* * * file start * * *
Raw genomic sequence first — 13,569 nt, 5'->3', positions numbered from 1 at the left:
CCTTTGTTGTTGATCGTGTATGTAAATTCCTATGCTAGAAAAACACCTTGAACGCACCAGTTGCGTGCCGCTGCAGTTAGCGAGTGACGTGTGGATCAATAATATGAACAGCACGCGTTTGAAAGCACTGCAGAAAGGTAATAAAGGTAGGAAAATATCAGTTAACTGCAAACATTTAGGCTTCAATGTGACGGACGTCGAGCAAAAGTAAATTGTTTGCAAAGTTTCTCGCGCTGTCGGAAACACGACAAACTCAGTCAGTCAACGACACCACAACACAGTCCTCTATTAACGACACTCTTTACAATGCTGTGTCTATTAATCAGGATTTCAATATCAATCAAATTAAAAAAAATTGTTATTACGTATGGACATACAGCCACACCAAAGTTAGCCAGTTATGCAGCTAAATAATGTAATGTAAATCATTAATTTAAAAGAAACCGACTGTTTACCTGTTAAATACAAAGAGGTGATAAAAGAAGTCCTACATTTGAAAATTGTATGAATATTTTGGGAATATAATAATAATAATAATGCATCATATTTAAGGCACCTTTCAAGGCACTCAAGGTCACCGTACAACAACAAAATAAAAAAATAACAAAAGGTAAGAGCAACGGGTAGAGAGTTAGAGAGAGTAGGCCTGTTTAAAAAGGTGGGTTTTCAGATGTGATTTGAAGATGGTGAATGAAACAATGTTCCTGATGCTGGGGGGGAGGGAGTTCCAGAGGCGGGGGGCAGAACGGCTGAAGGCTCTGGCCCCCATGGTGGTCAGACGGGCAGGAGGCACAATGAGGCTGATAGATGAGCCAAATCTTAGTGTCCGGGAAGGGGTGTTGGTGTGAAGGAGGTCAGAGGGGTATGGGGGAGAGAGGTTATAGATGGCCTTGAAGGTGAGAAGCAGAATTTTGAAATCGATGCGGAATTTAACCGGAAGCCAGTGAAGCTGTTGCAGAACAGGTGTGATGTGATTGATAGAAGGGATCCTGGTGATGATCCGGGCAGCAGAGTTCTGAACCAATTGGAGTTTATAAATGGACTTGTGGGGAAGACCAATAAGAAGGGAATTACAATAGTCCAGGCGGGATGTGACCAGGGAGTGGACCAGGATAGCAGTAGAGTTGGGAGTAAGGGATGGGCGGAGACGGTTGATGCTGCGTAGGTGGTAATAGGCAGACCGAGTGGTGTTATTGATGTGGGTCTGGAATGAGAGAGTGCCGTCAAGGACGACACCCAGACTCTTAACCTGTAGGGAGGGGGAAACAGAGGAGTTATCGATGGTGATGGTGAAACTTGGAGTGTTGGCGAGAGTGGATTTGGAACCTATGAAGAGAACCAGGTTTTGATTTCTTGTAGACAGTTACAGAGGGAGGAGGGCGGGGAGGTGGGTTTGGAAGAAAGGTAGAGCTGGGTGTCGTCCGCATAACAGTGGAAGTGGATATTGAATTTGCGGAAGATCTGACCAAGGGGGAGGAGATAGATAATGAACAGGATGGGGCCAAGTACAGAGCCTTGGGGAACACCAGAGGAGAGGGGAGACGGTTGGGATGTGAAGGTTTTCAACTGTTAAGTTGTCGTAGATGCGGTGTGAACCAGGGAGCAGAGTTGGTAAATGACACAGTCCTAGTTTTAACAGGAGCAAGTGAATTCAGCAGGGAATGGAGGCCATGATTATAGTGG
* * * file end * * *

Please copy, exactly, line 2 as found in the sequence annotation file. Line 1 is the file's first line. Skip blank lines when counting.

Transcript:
CCTTTGTTGTTGATCGTGTATGTAAATTCCTATGCTAGAAAAACACCTTGAACGCACCAGTTGCGTGCCGCTGCAGTTAGCGAGTGACGTGTGGATCAATAATATGAACAGCACGCGTTTGAAAGCACTGCAGAAAGGTAATAAAGGTAGGAAAATATCAGTTAACTGCAAACATTTAGGCTTCAATGTGACGGACGTCGAGCAAAAGTAAATTGTTTGCAAAGTTTCTCGCGCTGTCGGAAACACGACAAACTCAGTCAGTCAACGACACCACAACACAGTCCTCTATTAACGACACTCTTTACAATGCTGTGTCTATTAATCAGGATTTCAATATCAATCAAATTAAAAAAAATTGTTATTACGTATGGACATACAGCCACACCAAAGTTAGCCAGTTATGCAGCTAAATAATGTAATGTAAATCATTAATTTAAAAGAAACCGACTGTTTACCTGTTAAATACAAAGAGGTGATAAAAGAAGTCCTACATTTGAAAATTGTATGAATATTTTGGGAATATAATAATAATAATAATGCATCATATTTAAGGCACCTTTCAAGGCACTCAAGGTCACCGTACAACAACAAAATAAAAAAATAACAAAAGGTAAGAGCAACGGGTAGAGAGTTAGAGAGAGTAGGCCTGTTTAAAAAGGTGGGTTTTCAGATGTGATTTGAAGATGGTGAATGAAACAATGTTCCTGATGCTGGGGGGGAGGGAGTTCCAGAGGCGGGGGGCAGAACGGCTGAAGGCTCTGGCCCCCATGGTGGTCAGACGGGCAGGAGGCACAATGAGGCTGATAGATGAGCCAAATCTTAGTGTCCGGGAAGGGGTGTTGGTGTGAAGGAGGTCAGAGGGGTATGGGGGAGAGAGGTTATAGATGGCCTTGAAGGTGAGAAGCAGAATTTTGAAATCGATGCGGAATTTAACCGGAAGCCAGTGAAGCTGTTGCAGAACAGGTGTGATGTGATTGATAGAAGGGATCCTGGTGATGATCCGGGCAGCAGAGTTCTGAACCAATTGGAGTTTATAAATGGACTTGTGGGGAAGACCAATAAGAAGGGAATTACAATAGTCCAGGCGGGATGTGACCAGGGAGTGGACCAGGATAGCAGTAGAGTTGGGAGTAAGGGATGGGCGGAGACGGTTGATGCTGCGTAGGTGGTAATAGGCAGACCGAGTGGTGTTATTGATGTGGGTCTGGAATGAGAGAGTGCCGTCAAGGACGACACCCAGACTCTTAACCTGTAGGGAGGGGGAAACAGAGGAGTTATCGATGGTGATGGTGAAACTTGGAGTGTTGGCGAGAGTGGATTTGGAACCTATGAAGAGAACCAGGTTTTGATTTCTTGTAGACAGTTACAGAGGGAGGAGGGCGGGGAGGTGGGTTTGGAAGAAAGGTAGAGCTGGGTGTCGTCCGCATAACAGTGGAAGTGGATATTGAATTTGCGGAAGATCTGACCAAGGGGGAGGAGATAGATAATGAACAGGATGGGGCCAAGTACAGAGCCTTGGGGAACACCAGAGGAGAGGGGAGACGGTTGGGATGTGAAGGTTTTCAACTGTTAAGTTGTCGTAGATGCGGTGTGAACCAGGGAGCAGAGTTGGTAAATGACACAGTCCTAGTTTTAACAGGAGCAAGTGAATTCAGCAGGGAATGGAGGCCATGATTATAGTGG